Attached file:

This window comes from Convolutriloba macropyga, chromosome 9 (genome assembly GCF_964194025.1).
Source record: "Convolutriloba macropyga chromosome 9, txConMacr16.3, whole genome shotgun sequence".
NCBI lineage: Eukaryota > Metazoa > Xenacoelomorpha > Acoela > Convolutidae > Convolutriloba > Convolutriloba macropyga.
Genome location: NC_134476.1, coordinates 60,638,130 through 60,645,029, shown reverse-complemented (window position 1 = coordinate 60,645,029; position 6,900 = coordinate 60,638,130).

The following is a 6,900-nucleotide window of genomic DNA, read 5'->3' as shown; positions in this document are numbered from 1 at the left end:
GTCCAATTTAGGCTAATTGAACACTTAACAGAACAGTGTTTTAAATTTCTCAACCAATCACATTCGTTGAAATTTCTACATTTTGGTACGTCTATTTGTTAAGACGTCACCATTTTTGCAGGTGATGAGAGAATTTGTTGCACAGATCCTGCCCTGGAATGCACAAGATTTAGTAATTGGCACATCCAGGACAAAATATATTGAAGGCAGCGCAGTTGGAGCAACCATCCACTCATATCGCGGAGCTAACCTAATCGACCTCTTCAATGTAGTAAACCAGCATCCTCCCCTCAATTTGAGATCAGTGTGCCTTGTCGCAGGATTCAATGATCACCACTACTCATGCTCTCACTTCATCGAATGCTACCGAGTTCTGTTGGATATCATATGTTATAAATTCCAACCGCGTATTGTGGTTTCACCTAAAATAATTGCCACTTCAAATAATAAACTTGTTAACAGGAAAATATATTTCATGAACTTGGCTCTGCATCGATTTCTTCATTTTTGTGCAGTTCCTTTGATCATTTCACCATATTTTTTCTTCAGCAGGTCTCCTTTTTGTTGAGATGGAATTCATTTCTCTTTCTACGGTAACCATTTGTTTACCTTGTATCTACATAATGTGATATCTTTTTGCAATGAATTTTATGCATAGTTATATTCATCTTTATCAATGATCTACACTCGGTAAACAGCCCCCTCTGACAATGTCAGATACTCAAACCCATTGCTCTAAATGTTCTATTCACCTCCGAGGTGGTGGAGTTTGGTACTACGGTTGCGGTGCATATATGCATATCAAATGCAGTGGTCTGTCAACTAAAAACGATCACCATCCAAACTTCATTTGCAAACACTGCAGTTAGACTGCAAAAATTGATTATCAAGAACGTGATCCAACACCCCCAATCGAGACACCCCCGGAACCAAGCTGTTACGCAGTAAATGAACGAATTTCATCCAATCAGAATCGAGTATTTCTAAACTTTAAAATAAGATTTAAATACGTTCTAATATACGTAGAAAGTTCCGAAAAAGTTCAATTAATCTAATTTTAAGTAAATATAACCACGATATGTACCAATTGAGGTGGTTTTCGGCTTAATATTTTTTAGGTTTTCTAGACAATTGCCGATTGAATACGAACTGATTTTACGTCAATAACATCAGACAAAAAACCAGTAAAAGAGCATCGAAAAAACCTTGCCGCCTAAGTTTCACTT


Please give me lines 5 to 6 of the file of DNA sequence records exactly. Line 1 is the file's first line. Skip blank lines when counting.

The following is a 6,900-nucleotide window of genomic DNA, read 5'->3' as shown; positions in this document are numbered from 1 at the left end:
GTCCAATTTAGGCTAATTGAACACTTAACAGAACAGTGTTTTAAATTTCTCAACCAATCACATTCGTTGAAATTTCTACATTTTGGTACGTCTATTTGTTAAGACGTCACCATTTTTGCAGGTGATGAGAGAATTTGTTGCACAGATCCTGCCCTGGAATGCACAAGATTTAGTAATTGGCACATCCAGGACAAAATATATTGAAGGCAGCGCAGTTGGAGCAACCATCCACTCATATCGCGGAGCTAACCTAATCGACCTCTTCAATGTAGTAAACCAGCATCCTCCCCTCAATTTGAGATCAGTGTGCCTTGTCGCAGGATTCAATGATCACCACTACTCATGCTCTCACTTCATCGAATGCTACCGAGTTCTGTTGGATATCATATGTTATAAATTCCAACCGCGTATTGTGGTTTCACCTAAAATAATTGCCACTTCAAATAATAAACTTGTTAACAGGAAAATATATTTCATGAACTTGGCTCTGCATCGATTTCTTCATTTTTGTGCAGTTCCTTTGATCATTTCACCATATTTTTTCTTCAGCAGGTCTCCTTTTTGTTGAGATGGAATTCATTTCTCTTTCTACGGTAACCATTTGTTTACCTTGTATCTACATAATGTGATATCTTTTTGCAATGAATTTTATGCATAGTTATATTCATCTTTATCAATGATCTACACTCGGTAAACAGCCCCCTCTGACAATGTCAGATACTCAAACCCATTGCTCTAAATGTTCTATTCACCTCCGAGGTGGTGGAGTTTGGTACTACGGTTGCGGTGCATATATGCATATCAAATGCAGTGGTCTGTCAACTAAAAACGATCACCATCCAAACTTCATTTGCAAACACTGCAGTTAGACTGCAAAAATTGATTATCAAGAACGTGATCCAACACCCCCAATCGAGACACCCCCGGAACCAAGCTGTTACGCAGTAAATGAACGAATTTCATCCAATCAGAATCGAGTATTTCTAAACTTTAAAATAAGATTTAAATACGTTCTAATATACGTAGAAAGTTCCGAAAAAGTTCAATTAATCTAATTTTAAGTAAATATAACCACGATATGTACCAATTGAGGTGGTTTTCGGCTTAATATTTTTTAGGTTTTCTAGACAATTGCCGATTGAATACGAACTGATTTTACGTCAATAACATCAGACAAAAAACCAGTAAAAGAGCATCGAAAAAACCTTGCCGCCTAAGTTTCACTT